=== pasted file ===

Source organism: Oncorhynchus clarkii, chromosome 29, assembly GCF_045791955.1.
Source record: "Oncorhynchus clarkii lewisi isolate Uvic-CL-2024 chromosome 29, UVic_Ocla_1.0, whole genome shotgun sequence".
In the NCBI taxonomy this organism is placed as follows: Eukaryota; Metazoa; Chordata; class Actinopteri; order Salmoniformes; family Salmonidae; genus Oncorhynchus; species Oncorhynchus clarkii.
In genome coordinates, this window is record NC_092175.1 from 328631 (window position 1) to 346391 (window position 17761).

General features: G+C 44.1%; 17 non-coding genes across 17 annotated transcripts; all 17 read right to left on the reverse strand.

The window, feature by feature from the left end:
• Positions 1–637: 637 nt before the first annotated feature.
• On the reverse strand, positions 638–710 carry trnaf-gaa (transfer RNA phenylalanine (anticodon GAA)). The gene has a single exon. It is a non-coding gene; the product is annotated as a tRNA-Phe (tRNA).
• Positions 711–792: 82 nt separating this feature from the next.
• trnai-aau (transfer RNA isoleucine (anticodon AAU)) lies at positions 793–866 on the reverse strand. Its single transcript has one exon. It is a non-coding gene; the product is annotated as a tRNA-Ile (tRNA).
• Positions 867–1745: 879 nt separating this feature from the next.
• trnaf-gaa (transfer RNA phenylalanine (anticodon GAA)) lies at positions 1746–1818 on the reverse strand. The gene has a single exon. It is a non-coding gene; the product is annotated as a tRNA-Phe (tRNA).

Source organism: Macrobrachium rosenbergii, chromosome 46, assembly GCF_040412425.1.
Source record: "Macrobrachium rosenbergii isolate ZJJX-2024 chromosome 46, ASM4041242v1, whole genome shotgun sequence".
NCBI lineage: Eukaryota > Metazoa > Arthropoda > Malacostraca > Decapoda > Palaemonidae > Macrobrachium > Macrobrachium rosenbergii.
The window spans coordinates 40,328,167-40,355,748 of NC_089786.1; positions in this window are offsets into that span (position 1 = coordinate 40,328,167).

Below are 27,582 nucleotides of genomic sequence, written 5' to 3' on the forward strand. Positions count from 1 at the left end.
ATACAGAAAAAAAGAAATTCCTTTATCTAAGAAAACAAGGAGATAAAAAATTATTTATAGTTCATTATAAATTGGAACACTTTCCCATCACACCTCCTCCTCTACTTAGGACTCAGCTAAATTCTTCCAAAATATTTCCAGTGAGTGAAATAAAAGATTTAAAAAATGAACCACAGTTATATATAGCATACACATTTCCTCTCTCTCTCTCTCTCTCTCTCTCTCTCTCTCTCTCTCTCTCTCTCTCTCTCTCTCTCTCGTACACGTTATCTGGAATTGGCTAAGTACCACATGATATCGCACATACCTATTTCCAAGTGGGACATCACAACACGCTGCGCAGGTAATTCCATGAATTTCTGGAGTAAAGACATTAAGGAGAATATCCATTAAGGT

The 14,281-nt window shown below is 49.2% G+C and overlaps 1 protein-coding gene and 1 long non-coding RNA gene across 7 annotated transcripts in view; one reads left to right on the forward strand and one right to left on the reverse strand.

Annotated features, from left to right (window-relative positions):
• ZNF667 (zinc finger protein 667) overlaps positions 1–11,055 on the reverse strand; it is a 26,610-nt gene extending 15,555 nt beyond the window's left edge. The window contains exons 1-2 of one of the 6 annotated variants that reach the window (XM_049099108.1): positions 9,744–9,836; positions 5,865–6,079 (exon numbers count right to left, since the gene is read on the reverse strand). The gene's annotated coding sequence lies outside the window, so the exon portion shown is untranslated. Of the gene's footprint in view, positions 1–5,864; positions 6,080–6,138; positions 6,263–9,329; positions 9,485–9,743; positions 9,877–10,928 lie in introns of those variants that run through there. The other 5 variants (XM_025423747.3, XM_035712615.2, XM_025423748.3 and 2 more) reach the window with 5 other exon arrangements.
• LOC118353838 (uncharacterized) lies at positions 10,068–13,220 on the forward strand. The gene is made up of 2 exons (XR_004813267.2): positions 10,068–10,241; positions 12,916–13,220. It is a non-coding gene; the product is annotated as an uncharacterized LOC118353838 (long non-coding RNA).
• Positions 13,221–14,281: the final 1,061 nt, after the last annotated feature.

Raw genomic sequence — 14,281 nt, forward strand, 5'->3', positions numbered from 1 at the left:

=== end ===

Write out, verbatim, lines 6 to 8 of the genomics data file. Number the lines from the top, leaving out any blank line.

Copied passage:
The window, feature by feature from the left end:
• Positions 1–637: 637 nt before the first annotated feature.
• On the reverse strand, positions 638–710 carry trnaf-gaa (transfer RNA phenylalanine (anticodon GAA)). The gene has a single exon. It is a non-coding gene; the product is annotated as a tRNA-Phe (tRNA).